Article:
The two discuss Queen Elizabeth further for a bit, and how Dudley was obviously her devoted companion, but that they never married. Melbourne looks wistful as he explains. “He and the queen both understood that they were not in a position to marry…whatever their inclination.” They dance for a minute longer, before Lord M bows and steps away. This scene is kind of a amazing – a heart wrenching acknowledgement of the future that they both want, as well as the pain that they’re both in because they can’t have it. (But somehow, it’s better that they did acknowledge it. It feels like Melbourne at least gave Victoria the gift of knowing she’s not suffering about it alone.)
One Good Thing Happens This Episode. While dancing with her mom’s vile man friend Sir John Conroy during the costume ball, Victoria learns once again just how personally greedy he is. He tells her that she needs a husband to “keep her in check” (barf), but also admits that he prefers Albert because he wants a position as his advisor at court. Conroy is nothing if not a completely self-serving loser.
Victoria, tired of his general presence and the fact that her mother is completely in his thrall, decides to do what she can to get rid of him. So she offers him an Irish title, land and a thousand pounds a year to leave her court and her mother behind. Of course he takes it , He tells the Duchess that he has no choice but to go, because his talents are being wasted at Victoria’s court. Later, Victoria and her mother bond over the respective broken hearts, and Victoria cries out her Melbourne-related fear that she’ll never be happy again.
This Week’s Downstairs Storyline. There are a couple of storylines going on amongst the servants this week, but since they are still fairly boring and nondescript characters, it’s hard to care too much. One of them involves the revelation that the queen’s dresser, Mrs. Jenkins, has a nephew who was part of the Chartist uprising. As a result, he’s scheduled to be executed, and not in a nice way, either. The drawn and quartered kind of way.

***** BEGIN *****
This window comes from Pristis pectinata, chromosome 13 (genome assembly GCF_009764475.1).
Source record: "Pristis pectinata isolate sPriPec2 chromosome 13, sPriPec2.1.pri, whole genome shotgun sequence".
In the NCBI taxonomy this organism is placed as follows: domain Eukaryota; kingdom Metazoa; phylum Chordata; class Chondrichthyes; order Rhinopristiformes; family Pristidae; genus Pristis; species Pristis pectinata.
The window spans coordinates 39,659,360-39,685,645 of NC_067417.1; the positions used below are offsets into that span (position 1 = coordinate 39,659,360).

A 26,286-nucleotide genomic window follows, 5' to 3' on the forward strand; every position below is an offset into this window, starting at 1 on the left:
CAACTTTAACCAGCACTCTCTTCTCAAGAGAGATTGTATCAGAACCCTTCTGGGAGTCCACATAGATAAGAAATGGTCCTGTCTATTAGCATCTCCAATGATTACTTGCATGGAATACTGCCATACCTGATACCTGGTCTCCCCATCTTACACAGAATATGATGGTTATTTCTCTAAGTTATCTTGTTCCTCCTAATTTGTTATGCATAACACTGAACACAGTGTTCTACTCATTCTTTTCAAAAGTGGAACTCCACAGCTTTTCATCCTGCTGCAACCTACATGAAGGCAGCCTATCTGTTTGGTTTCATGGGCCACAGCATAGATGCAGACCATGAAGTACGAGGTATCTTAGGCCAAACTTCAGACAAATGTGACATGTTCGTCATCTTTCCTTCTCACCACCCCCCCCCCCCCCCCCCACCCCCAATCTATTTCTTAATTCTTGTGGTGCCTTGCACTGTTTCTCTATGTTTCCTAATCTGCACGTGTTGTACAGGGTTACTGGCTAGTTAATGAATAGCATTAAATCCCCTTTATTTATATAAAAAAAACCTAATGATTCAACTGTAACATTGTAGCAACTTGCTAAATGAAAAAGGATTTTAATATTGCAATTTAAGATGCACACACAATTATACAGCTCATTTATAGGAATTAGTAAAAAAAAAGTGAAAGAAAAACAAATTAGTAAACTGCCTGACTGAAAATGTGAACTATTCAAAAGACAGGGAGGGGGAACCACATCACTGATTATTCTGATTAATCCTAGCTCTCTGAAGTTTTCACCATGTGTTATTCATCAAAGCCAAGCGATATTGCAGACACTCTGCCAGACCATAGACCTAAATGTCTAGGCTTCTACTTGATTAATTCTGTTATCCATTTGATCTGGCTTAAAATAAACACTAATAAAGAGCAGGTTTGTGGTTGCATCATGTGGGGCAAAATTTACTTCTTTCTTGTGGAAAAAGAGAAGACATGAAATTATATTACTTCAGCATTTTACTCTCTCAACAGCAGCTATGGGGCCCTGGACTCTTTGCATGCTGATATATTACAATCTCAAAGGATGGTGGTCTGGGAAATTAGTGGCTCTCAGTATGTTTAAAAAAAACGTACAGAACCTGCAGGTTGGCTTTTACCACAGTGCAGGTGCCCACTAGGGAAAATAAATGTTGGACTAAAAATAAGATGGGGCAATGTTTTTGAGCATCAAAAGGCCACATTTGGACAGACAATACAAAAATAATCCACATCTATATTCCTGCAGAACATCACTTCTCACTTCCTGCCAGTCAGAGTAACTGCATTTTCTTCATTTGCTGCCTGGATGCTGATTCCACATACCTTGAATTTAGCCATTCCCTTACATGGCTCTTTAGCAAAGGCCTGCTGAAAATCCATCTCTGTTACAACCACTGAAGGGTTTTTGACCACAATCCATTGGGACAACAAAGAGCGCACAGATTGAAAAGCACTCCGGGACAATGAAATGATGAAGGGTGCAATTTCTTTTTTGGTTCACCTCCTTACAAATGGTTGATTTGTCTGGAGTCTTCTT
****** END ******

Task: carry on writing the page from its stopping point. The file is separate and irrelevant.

Luckily, Skerrett gets the opportunity to explain the situation to the queen while she’s doing her hair. She says that Jenkins is struggling with the brutality being shown towards the protestors and their leaders, and that many others in the country feel the same. Victoria is moved by this appeal, as well as the story of the grisly fates that await those that have been sentenced to die. After discussing the situation with Lord M, Victoria decides to commute all their sentences, and have the guilty parties shipped off to Australia for the rest of their lives instead of executing them. She explains to Melbourne that she wants her reign to be seen as a merciful one. (Mrs. Jenkins for her part, is grateful and touched.)
And Here’s Albert. After all this drama, Victoria seems more resolute than ever that she will not marry at all, and will reign alone as Queen Elizabeth once did. Melbourne looks skeptical of this plan. He says that he doesn’t think she’d be happy alone, even with companions all around her, and she deserves someone to love her. He can’t be her PM forever, he warns. Further, Melbourne also says she must choose someone who pleases her, not someone who pleases her family or anyone else. They do that thing where they stare meaningfully at each other for a long minute without saying anything, before they both agree that they’ve been happy together, in the way things are. Though there is an obvious undercurrent of sadness to this conversation, the affection between the two is palpable, and I’m becoming genuinely upset that this show isn’t going to just up and become the Victorian-era fanfiction I want where the two of them run off together.
Of course, right after this, Victoria’s giving a piano recital and Albert shows up just in time to turn the page for her on the beat. Dun dun…. What will he be like? We’ll have to find out next week.
What do you think of this episode of Victoria? Are you having as many emotions over the queen and her Prime Minister as I am? Hit the comments and let’s chat.